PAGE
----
Health and Physical Education | Nursing | Online and Distance Education
This study was designed to explore the concept of virtual collaboration within the context of an online learning environment in an academic setting. Rodgers’ method of evolutionary concept analysis was used to provide a contextual view of the concept to identify attributes, antecedents, and consequences of virtual collaboration. Commonly used terms to describe virtual collaboration are collaborative and cooperative learning, group work, group interaction, group learning and teamwork. A constructivist pedagogy, group-based process with a shared purpose, support and web-based technology are required for virtual collaboration to take place. Consequences of virtual collaboration are higher order thinking and learning to work with others.
A comprehensive definition of virtual collaboration is offered as an outcome of this analysis. Clarification of virtual collaboration prior to using it as a pedagogic tool in the online learning environment will enhance nursing education with the changes in nursing curriculum being implemented today. Further research is recommended to describe the developmental stages of the collaborative process among nursing students in online education and how virtual collaboration facilitates collaboration in practice.
This is the peer reviewed version of the following article: Virtual Collaboration in the Online Educational Setting: A Concept Analysis, which has been published in final form at doi:10.1111/nuf.12034. This article may be used for non-commercial purposes in accordance with Wiley Terms and Conditions for Self-Archiving.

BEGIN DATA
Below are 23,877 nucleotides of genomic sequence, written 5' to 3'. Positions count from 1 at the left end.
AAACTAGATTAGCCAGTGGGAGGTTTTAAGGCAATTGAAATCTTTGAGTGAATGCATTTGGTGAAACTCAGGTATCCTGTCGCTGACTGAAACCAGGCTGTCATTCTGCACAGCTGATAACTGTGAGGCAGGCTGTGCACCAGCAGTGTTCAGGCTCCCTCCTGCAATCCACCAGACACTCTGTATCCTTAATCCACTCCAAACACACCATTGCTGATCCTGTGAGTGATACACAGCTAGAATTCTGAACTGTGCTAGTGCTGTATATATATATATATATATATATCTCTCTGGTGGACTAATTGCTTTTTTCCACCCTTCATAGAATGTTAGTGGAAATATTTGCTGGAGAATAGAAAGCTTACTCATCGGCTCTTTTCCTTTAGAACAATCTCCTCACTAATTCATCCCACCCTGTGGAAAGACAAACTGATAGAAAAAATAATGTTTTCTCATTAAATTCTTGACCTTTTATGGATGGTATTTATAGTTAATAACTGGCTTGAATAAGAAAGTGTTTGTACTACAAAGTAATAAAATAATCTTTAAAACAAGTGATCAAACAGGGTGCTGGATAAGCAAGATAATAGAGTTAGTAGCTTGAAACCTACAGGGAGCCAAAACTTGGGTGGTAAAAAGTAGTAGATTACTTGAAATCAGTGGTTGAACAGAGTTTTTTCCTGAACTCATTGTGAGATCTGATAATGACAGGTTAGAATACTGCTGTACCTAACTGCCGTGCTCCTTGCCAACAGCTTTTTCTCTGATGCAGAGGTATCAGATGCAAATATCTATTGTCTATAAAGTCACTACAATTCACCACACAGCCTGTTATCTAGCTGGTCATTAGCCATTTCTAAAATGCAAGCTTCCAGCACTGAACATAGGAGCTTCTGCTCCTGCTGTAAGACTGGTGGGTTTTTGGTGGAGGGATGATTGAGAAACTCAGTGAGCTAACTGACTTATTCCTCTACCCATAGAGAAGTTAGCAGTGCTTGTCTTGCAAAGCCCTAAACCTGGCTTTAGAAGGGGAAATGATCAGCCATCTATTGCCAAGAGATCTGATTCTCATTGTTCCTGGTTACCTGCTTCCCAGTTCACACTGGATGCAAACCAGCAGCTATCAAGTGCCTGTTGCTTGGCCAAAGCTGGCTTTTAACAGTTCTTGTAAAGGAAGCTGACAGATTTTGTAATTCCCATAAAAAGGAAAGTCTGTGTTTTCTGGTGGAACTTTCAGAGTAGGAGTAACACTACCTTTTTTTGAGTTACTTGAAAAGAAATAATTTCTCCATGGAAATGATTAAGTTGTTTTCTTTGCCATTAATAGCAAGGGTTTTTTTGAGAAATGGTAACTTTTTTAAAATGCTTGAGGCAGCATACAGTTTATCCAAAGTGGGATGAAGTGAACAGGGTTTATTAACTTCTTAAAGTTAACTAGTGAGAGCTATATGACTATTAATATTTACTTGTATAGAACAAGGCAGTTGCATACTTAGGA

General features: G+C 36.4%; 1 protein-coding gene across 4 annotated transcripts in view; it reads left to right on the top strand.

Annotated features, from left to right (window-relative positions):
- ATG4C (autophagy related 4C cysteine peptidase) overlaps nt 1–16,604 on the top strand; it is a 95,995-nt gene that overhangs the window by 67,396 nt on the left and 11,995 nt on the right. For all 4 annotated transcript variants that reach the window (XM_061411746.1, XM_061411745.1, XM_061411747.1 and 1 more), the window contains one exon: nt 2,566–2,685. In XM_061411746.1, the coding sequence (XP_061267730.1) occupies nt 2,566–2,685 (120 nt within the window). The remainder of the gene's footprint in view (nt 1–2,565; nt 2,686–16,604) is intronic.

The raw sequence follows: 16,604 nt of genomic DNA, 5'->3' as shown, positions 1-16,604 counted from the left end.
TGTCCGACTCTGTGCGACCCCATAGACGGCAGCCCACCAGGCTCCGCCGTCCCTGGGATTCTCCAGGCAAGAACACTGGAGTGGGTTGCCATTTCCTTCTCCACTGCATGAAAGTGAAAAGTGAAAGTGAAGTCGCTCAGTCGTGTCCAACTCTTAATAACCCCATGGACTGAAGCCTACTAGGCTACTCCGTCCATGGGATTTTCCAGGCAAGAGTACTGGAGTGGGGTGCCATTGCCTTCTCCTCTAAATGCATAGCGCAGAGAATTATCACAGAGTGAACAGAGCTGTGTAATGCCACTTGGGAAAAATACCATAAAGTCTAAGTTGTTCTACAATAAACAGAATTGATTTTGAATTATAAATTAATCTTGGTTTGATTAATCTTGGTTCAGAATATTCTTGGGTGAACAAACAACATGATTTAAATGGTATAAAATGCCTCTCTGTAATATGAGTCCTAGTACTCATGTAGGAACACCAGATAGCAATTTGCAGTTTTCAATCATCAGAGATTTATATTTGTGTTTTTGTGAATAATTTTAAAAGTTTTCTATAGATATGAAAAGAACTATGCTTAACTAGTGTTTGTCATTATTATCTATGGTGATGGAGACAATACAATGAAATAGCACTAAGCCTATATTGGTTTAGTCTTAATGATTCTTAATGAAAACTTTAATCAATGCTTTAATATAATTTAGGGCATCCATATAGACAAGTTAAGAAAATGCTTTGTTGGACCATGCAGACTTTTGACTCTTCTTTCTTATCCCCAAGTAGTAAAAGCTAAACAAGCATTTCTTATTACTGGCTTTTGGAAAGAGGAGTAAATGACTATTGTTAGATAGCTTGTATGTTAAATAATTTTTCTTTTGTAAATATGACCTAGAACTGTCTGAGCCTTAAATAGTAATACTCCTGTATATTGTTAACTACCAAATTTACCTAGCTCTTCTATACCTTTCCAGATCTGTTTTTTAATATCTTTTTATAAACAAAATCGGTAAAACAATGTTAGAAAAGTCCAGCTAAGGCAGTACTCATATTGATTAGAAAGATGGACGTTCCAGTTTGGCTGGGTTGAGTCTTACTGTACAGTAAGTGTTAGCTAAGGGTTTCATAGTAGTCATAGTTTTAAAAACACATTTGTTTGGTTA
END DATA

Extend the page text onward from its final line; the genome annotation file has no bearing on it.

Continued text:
Virtual collaboration in the online educational setting: A concept analysis.
Nursing Forum, 2013, volume 48, issue 4, pages 262-270
Breen, Henny, "Virtual Collaboration in the Online Educational Setting: A Concept Analysis" (2013). Faculty Publications. Accepted Version. Submission 2.
Health and Physical Education Commons, Nursing Commons, Online and Distance Education Commons
This article is the author-created version that incorporates referee comments. It is the accepted-for-publication version. The content of this version may be identical to the published version (the version of record) save for value-added elements provided by the publisher (e.g., copy editing, layout changes, or branding consistent with the rest of the publication).